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Yea, somehow it seems like Pittsburgh has been able to develop enough industry so that a decent amount of its graduates stay compared to other rust belt cities. I wouldn't be too surprised if the 2020 census results in a slight net gain in population over the 2010 one.
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Old 06-15-2017, 04:59 PM
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500 posts, read 262,267 times
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I'd personally lump Kansas City in with Indianapolis and Columbus. KC might be the least provincial out of those on the poll.
Out of the 5 others, Pittsburgh and Cincinnati strike me as the places a person would least likely get the "why did you move here?" question.
Milwaukee would be my top choice of places to try and fit into regardless. Oddly, being insular might be the key to its charm.
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Old 06-16-2017, 05:09 AM
 
Location: The canyon (with my pistols and knife)
12,994 posts, read 17,126,160 times
Reputation: 14300
Quote:
Originally Posted by SteelCityRising View Post
I disagree strongly with your assessment of Pittsburgh. Most of the city these days is far from being insular and cliquish. Perhaps your analysis of the city is correct for neighborhoods like Lincoln Place, Esplen, Observatory Hill, Ridgemont, or Carrick, but by and large the city has a healthy number of newcomers.
Hell, half the people who currently post on the Pittsburgh board are originally from somewhere else, and only two of them have complained out loud about how hard it is to make friends there (and bluecarebear is one of the two). There were several other formerly active members on the Pittsburgh board who were from somewhere else, but ultimately stopped posting because they couldn't stand the perpetual negativity and topic derailment by a handful of members (bluecarebear among them), not because they hated Pittsburgh and couldn't make friends. And for being so white and backwards, the three regular black members on the Pittsburgh board don't seem to be unhappy living there. One of the three is even a transplant from somewhere else.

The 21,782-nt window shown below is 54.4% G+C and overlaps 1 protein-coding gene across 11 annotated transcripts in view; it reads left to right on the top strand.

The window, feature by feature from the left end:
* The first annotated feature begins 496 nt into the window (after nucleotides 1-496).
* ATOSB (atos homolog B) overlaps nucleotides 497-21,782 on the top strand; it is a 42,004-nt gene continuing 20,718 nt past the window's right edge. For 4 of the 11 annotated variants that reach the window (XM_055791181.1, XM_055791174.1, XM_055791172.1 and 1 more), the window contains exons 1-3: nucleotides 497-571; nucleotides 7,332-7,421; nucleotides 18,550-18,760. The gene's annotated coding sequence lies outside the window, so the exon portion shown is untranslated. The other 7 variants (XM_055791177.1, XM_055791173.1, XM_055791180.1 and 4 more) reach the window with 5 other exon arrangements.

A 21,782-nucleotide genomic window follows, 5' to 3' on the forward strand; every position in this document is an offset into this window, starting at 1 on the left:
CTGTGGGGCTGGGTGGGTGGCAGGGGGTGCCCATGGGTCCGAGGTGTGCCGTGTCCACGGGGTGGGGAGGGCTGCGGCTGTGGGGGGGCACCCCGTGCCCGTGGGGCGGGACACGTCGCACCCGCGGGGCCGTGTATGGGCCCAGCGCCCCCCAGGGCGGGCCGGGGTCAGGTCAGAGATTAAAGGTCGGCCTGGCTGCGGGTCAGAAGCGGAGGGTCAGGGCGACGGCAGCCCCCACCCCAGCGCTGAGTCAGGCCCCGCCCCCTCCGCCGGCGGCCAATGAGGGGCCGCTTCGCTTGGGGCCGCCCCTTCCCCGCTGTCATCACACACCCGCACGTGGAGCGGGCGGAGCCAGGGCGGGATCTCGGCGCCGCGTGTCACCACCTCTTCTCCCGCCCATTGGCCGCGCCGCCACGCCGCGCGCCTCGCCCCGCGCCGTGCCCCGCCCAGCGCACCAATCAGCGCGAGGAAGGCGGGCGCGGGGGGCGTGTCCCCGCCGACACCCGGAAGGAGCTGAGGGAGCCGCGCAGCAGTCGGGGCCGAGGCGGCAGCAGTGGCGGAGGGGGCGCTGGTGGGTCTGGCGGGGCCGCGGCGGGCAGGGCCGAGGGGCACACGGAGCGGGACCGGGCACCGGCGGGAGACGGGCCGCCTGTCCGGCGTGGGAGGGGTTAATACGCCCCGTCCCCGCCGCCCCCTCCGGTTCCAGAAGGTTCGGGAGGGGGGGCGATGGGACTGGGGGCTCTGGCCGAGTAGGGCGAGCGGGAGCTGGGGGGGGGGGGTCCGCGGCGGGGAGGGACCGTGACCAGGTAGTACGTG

I understand that different cities have different personalities, and some cities just might not be a good fit for some people, but between the eight people I've seen on the Pittsburgh board since 2010 who have openly and stridently disliked living there, only two of them have had adult social skills. The rest of them have not. In fact, one of them is so maladjusted that he's had a double-digit number of replicate accounts banned here since his original account was banned three years ago, but that says more about him than where he lives. If people hate it that bad there, then they can always shut the **** up and leave. Besides, leaving must be worth the effort if everywhere else is so much better.
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Old 06-16-2017, 11:09 AM
 
Location: Midwest USA
146 posts, read 101,526 times
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Quote:
Originally Posted by OuttaTheLouBurbs View Post
.... For these lower growth Midwest/Rust Belt metros:
-Kansas City
-Indianapolis
Which are most open to outsiders and least provincial?



Kansas City and Indianapolis are not "lower growth."
Kansas City and Indianapolis cities/metros are experiencing healthy growth.